Academic journal article
By Devir, Nathan P.
Papers on Language & Literature , Vol. 46, No. 1
In Nietzschean philosophy, human existence is, in and of itself, a tragedy. Conversely, the nuances of Nietzsche's views on tragedy as an art form are inextricably linked to his philosophy of human existence in general. In other words, looking at human existence as an aesthetic phenomenon is the only viable way in which Nietzsche can reconcile his philosophy of art with his perspective on humanity--the same kind of perspective, incidentally, that is characteristic of the golden age of (Attic) Greek tragedy. And, in agreeing with Aristotle that Greek tragedy represents the highest possible form of artistic achievement, the early Nietzsche states that his objective as a philosopher-poet is "to show how life, philosophy, and art may have a profound relationship to one another without philosophy being shallow or the life of the philosopher filled with lies" (Philosophy in the Tragic Age of the Greeks 12). (1)
For further insight into Nietzsche's philosophy of art, the overwhelming majority of scholars have traditionally looked toward The Birth of Tragedy (1872) as the basis from which to interpret Nietzsche's views regarding artistic creation, and tragedy in particular. In The Birth of Tragedy, Nietzsche makes the claim that the essential origins of tragedy stem from archaic Greek culture, roughly from the time of Homer (circa 850 B.C.E.) to the middle of the fifth century B.C.E. Nietzsche views the era of Greek history that follows as a period of decadence and decline, starting from Socrates onward. In Socrates, Nietzsche sees the beginning of the end for the Greeks, who were the possessors of what he considers to be humankind's greatest culture. According to Nietzsche, the true manifestation of that culture is to be found in early Greek tragedy--namely, in the dramas of Aeschylus and Sophocles. In contrast, the tragedies of Euripides, which coincide historically and "existentially" with the advent of Socratic thought, stand in stark opposition to the older, more "pure" Hellenic history and therefore do not represent the Greek spirit in all its glory.
The problem with using The Birth of Tragedy as a comprehensive basis for Nietzsche's views on tragedy is, to put it mildly, a multifaceted one. There is no doubt that the book represents an unparalleled innovation with respect to the interpretation of art in the Western tradition; it also, however, may be seen as a perfect example of how not to write a scholarly essay. In addition to his rambling and often incoherent style, Nietzsche does not bother to provide textual citations for many of his sources; further, the lack of critical distance with which he engages the work of Schopenhauer (not to mention Wagner!) leaves little room for a solid, theoretical foundation on which his juxtaposition of the Apollonian and the Dionysian might stand. Most importantly, The Birth of Tragedy uses the pre-Socratic philosophers as its temporal basis for the supposed break in Greek thought, yet it does little more than mention them in passing. For the brilliant classical philologist that Nietzsche was, this lack of detail seems highly curious, if not outright suspect.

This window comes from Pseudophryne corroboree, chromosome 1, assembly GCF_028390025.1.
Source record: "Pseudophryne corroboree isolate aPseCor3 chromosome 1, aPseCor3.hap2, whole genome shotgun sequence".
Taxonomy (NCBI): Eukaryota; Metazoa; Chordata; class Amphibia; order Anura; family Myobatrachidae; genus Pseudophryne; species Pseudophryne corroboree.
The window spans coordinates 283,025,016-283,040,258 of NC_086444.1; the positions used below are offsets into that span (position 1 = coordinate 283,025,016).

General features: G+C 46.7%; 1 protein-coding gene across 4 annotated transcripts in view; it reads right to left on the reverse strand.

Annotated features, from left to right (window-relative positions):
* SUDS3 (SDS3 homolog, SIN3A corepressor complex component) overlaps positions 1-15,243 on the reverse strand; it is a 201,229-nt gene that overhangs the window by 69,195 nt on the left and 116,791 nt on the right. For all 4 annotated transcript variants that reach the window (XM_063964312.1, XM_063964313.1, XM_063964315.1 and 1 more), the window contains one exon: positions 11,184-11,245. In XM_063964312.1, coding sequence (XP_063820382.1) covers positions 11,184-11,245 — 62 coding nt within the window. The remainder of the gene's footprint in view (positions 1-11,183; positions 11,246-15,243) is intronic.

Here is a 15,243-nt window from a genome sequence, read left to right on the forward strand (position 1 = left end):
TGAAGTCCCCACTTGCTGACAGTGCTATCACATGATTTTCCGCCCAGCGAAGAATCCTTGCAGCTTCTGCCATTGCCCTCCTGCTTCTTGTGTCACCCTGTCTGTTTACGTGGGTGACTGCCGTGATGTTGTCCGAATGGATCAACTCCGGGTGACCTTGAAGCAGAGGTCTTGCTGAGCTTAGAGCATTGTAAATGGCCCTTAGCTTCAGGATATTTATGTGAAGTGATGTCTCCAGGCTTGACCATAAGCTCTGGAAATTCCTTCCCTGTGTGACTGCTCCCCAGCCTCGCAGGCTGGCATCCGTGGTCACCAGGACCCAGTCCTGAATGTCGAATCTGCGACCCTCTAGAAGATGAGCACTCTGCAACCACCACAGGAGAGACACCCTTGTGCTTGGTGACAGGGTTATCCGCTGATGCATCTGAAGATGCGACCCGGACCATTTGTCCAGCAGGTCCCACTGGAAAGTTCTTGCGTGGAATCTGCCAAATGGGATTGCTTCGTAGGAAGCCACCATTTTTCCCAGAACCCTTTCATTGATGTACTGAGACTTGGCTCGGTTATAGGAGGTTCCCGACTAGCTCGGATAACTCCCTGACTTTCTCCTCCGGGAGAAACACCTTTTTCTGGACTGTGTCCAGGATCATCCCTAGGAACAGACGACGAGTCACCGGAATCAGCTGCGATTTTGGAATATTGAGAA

That said, this essay will concentrate on the following questions: In Nietzsche's view, what is the precise relationship between the genesis of Greek tragedy and the pre-Socratic philosophers? Is there a hermeneutic--i.e., a methodological approach based on the explanation and interpretation of texts--rather than a mythic or primordial basis to Nietzsche's take on the philosophical origins of tragedy? What would The Birth of Tragedy have looked like had it not been Nietzsche's first book? That is to say: if a similar treatise had been composed at a more mature period in Nietzsche's life, one in which the influence of Richard Wagner was not all-encompassing, would there have been a more concrete basis for his ideas regarding the origins of tragedy, rather than a series of inherently loose suppositions that Nietzsche himself later admitted is, in some respects, simply embarrassing? …